The Steelers will also show their hand in this year’s draft by how they handle the running back position. Dalvin Cook and Leonard Fournette will not be drafted by the Steelers in round one, but a serious investment at the end of day 2 or even a high day 3 running back selection could signal that the team is already thinking past the days of Bell. Joe MixonI think Joe Mixon, another running back with a troubling history would be the perfect fit for the Steelers in this draft. The franchise is well insulated to handle an expected media frenzy that would come with his selection, and they wouldn’t have to invest as high a value pick because of his history (likely 3rd to 5th round). He could be an excellent bargaining chip for the Steelers to hold over Bell’s head in future contract talks. If Bell walks, Mixon can step right in after the media storm blows over after 2017. If they sign him they still have an excellent talent at backup in case of injury or major suspension.

So what would the Steelers be with/without Bell then?

We know what the Steelers are with Bell lining up behind Ben Roethlisberger and keeping defenses honest for Antonio Brown to work all over the secondary. They are one of the most prolific offenses in the league, and are frequently in the top 10 in terms of scoring and total yards. But what if Bell held out or the Steelers moved on?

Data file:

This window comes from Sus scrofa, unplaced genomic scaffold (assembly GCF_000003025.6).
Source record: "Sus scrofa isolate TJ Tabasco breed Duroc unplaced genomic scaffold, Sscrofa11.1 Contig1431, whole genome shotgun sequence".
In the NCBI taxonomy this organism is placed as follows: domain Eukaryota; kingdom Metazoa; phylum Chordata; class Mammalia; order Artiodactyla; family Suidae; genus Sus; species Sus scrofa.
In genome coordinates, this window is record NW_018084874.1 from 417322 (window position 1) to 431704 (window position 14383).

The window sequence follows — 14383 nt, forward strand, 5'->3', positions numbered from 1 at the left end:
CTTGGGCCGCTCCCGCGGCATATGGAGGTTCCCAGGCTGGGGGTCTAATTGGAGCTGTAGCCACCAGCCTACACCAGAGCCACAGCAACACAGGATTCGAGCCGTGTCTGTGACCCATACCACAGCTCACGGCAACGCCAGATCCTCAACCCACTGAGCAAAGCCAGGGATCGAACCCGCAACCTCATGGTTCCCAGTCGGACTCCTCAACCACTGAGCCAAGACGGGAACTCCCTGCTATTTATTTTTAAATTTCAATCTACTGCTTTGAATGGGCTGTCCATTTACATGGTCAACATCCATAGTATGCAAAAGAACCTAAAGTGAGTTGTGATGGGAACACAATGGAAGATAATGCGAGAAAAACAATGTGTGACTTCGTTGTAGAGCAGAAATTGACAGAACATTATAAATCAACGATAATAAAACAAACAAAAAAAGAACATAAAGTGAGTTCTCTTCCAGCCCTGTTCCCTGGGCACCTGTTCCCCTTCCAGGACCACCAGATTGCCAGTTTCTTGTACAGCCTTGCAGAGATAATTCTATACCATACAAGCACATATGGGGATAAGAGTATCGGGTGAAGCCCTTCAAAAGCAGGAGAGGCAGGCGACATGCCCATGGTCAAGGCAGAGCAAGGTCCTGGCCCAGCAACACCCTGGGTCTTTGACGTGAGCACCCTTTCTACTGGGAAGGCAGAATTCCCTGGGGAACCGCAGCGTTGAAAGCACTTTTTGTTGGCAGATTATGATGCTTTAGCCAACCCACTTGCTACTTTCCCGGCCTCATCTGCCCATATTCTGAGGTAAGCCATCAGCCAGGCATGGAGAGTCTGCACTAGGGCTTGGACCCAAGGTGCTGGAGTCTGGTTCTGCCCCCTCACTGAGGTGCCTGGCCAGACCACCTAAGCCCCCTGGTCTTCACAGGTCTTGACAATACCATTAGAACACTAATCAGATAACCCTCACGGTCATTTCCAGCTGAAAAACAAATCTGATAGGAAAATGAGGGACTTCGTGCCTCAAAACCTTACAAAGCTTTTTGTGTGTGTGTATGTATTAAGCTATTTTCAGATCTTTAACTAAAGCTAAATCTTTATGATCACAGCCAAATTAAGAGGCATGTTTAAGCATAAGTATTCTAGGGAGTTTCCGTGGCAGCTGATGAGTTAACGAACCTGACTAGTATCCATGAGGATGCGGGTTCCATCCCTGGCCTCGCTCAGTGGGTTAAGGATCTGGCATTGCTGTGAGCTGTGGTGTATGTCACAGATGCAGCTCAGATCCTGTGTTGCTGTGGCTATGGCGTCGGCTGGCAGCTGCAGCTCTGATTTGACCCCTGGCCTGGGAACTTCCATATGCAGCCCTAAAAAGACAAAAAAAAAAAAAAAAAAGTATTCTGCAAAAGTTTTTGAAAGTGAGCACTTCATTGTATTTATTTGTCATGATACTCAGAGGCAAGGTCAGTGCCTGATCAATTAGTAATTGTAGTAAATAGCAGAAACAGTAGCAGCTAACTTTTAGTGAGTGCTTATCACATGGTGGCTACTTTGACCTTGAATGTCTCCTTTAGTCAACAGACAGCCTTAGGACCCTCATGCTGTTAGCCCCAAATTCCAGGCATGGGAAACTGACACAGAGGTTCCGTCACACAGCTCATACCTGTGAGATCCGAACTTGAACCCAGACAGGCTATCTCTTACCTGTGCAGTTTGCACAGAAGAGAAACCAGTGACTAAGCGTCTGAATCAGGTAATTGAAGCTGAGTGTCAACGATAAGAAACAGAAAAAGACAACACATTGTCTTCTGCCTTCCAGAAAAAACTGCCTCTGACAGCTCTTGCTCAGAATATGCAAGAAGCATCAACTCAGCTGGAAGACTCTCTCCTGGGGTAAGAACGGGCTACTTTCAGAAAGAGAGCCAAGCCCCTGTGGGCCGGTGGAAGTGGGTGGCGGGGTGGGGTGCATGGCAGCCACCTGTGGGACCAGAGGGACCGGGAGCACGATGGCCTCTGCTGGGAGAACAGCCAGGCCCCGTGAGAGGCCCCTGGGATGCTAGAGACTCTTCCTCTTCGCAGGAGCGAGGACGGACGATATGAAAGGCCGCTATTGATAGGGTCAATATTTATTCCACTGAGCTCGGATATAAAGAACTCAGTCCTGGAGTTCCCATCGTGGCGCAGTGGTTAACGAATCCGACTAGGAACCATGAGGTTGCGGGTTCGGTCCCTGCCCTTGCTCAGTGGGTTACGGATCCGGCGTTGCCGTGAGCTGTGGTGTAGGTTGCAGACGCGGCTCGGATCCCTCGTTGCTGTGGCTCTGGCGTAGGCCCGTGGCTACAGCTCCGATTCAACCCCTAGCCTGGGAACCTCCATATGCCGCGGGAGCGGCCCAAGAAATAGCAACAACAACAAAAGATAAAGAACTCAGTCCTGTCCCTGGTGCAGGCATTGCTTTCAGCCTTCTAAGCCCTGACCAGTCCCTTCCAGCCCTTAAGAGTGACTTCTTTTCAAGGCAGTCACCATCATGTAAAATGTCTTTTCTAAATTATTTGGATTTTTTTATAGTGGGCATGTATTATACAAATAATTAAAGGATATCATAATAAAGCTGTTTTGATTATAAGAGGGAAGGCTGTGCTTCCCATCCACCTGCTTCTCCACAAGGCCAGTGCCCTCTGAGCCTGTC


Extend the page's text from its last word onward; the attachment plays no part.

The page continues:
We had glimpses of what this scenario would be like, with mixed results, thanks to recent suspensions and the injuries that Bell had in 2015 and 2016. In early 2015 DeAngelo Williams was as good as Bell to fantasy owners. He also held up for those who kept him through midseason when he picked right back up after Bell went out with a leg injury for the rest of the season. It started the same in 2016 when Williams had to fill in for Bell again at the start the season due to suspension. However in the playoff game against New England when Bell could only play the first quarter the Steelers couldn’t get anything going on offense. The defense took away Brown with double coverage and the running game was stale for most of the game.